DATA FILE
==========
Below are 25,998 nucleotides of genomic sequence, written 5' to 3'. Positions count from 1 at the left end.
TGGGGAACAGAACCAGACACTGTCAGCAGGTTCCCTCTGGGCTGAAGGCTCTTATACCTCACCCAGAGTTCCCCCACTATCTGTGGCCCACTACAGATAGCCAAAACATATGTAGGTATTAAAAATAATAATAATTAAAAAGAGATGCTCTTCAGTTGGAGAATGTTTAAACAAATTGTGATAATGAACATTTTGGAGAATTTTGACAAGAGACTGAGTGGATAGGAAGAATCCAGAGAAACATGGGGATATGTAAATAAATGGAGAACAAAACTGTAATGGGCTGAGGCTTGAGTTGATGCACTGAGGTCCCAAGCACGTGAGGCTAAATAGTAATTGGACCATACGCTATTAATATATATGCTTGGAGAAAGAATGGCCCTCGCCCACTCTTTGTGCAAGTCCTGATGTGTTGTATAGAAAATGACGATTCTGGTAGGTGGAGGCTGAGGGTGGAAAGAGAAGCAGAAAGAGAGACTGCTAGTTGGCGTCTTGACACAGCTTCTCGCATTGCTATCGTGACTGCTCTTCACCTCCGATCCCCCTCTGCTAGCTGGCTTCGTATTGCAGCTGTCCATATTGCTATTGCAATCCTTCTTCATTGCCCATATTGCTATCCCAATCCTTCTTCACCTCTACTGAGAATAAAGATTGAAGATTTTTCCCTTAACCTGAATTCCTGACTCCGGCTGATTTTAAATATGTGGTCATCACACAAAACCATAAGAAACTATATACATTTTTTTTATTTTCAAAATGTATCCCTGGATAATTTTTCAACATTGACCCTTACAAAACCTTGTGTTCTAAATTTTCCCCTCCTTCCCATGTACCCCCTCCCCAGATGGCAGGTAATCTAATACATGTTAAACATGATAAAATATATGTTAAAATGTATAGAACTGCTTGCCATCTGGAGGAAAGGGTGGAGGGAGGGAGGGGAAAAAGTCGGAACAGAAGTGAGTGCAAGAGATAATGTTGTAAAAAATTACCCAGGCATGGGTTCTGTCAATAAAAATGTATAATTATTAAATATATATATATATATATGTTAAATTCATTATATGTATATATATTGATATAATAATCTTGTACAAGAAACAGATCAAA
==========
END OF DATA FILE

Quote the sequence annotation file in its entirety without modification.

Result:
Below are 25,998 nucleotides of genomic sequence, written 5' to 3'. Positions count from 1 at the left end.
TGGGGAACAGAACCAGACACTGTCAGCAGGTTCCCTCTGGGCTGAAGGCTCTTATACCTCACCCAGAGTTCCCCCACTATCTGTGGCCCACTACAGATAGCCAAAACATATGTAGGTATTAAAAATAATAATAATTAAAAAGAGATGCTCTTCAGTTGGAGAATGTTTAAACAAATTGTGATAATGAACATTTTGGAGAATTTTGACAAGAGACTGAGTGGATAGGAAGAATCCAGAGAAACATGGGGATATGTAAATAAATGGAGAACAAAACTGTAATGGGCTGAGGCTTGAGTTGATGCACTGAGGTCCCAAGCACGTGAGGCTAAATAGTAATTGGACCATACGCTATTAATATATATGCTTGGAGAAAGAATGGCCCTCGCCCACTCTTTGTGCAAGTCCTGATGTGTTGTATAGAAAATGACGATTCTGGTAGGTGGAGGCTGAGGGTGGAAAGAGAAGCAGAAAGAGAGACTGCTAGTTGGCGTCTTGACACAGCTTCTCGCATTGCTATCGTGACTGCTCTTCACCTCCGATCCCCCTCTGCTAGCTGGCTTCGTATTGCAGCTGTCCATATTGCTATTGCAATCCTTCTTCATTGCCCATATTGCTATCCCAATCCTTCTTCACCTCTACTGAGAATAAAGATTGAAGATTTTTCCCTTAACCTGAATTCCTGACTCCGGCTGATTTTAAATATGTGGTCATCACACAAAACCATAAGAAACTATATACATTTTTTTTATTTTCAAAATGTATCCCTGGATAATTTTTCAACATTGACCCTTACAAAACCTTGTGTTCTAAATTTTCCCCTCCTTCCCATGTACCCCCTCCCCAGATGGCAGGTAATCTAATACATGTTAAACATGATAAAATATATGTTAAAATGTATAGAACTGCTTGCCATCTGGAGGAAAGGGTGGAGGGAGGGAGGGGAAAAAGTCGGAACAGAAGTGAGTGCAAGAGATAATGTTGTAAAAAATTACCCAGGCATGGGTTCTGTCAATAAAAATGTATAATTATTAAATATATATATATATATATGTTAAATTCATTATATGTATATATATTGATATAATAATCTTGTACAAGAAACAGATCAAA